The good/bad thing about fractals is that as you magnify them, the pattern and resulting image that you see is in some way similar to patterns you saw at lower magnifications. So the zooms are in some sense self-similar.
It occurred to me that viewing random walks at different magnifications should have a similar property. You should not be able to tell what magnification you are looking at, since the average trajectory should be random, regardless of the scale of the trajectory. As long as you are away from the scale at which you can observe any discrete steps making up the walk, that is.
So, we should be able to make semi-infinite zooms of random walks, in which all magnifications look believably random and as if they were generated from the same process but without any repeating or recurring patterns. I think the random walks are quite pleasing to look at. It is a bit tricky to create this zoom though, since I can't think of any cunning way to step from one magnification to another by "filling in" the gaps in the walk that have just come into view. So I have to create a massive random walk image, and progressively resize and crop it to achieve the zoom. Also, the PyGame code I posted a while ago is too slow for generating a massive random walk. However, there's no need to see the walk being generated in this case, so we can just colour pixels black and anti-alias during image resize (using the Python Imaging Library) instead of doing it in real-time.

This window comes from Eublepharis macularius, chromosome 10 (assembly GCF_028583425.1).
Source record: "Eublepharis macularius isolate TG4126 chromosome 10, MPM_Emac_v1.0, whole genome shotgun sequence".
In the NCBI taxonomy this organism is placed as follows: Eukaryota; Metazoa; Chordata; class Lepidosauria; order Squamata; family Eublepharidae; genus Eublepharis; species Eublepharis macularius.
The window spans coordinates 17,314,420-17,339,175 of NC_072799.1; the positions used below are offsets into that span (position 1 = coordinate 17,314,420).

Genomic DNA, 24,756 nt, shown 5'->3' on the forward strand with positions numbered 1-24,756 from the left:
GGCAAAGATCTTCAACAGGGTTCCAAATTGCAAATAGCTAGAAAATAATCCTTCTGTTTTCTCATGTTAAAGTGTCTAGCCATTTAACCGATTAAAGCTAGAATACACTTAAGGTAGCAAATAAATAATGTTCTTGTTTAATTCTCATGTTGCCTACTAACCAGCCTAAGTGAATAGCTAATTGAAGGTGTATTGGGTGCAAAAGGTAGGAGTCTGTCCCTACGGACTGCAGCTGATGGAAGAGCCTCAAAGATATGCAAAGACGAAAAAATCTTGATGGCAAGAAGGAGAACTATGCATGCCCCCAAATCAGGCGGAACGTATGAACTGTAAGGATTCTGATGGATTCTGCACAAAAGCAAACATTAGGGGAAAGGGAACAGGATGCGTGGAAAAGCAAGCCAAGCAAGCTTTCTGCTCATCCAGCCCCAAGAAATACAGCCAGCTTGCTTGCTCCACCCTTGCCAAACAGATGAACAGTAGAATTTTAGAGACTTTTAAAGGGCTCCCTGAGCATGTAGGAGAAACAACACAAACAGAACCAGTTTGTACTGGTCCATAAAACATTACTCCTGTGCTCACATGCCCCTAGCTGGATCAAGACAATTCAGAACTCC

Deep zooming is cool anyway as you can see in the amazing Powers of Ten video by Charles and Ray Eames.
So, here's a zoom on a random walk that I made (approximately 100 times zoom, made on a 32-bit machine with 3.5Gb RAM):
The frames were generated with the Python code below. If you have a more powerful computer than me to hand, you can generate a deeper zoom! Just increase the width and height parameters until you run out of memory or patience. I patched the output images together and created a .gif animation using the amazing VirtualDub.
from PIL import Image,ImageDraw
# Define screen size and initialize
# Output Frame size
# Zoom parameters
# Start at centre of image
# Prepare to find the bounding box for the walk
# Start walking until we hit the edge
while 1<=x<width-1 and 1<=y<height-1:
# Generate new steps
# Crop to the walk
# Rotate if necessary to make image wider than tall
# Set minium zoom to just capture entire walk
# For geometric zooming:
# zoom(z) = a*pow(phi,b*z)
# insist that zoom(0)=zmin, zoom(zno)=zmax
for z in xrange(0,zno+1):
print "FRAME: ",z, zoom
if z>0 and z%50==0:
# Throw away pixels to achieve deeper zoom with set memory
# Resize the frame
# This crop is to trim grey lines which appear
if wnew<wf or hnew<hf:
print "Zoom: ",1.0/zmin
print "Steps: ",pcount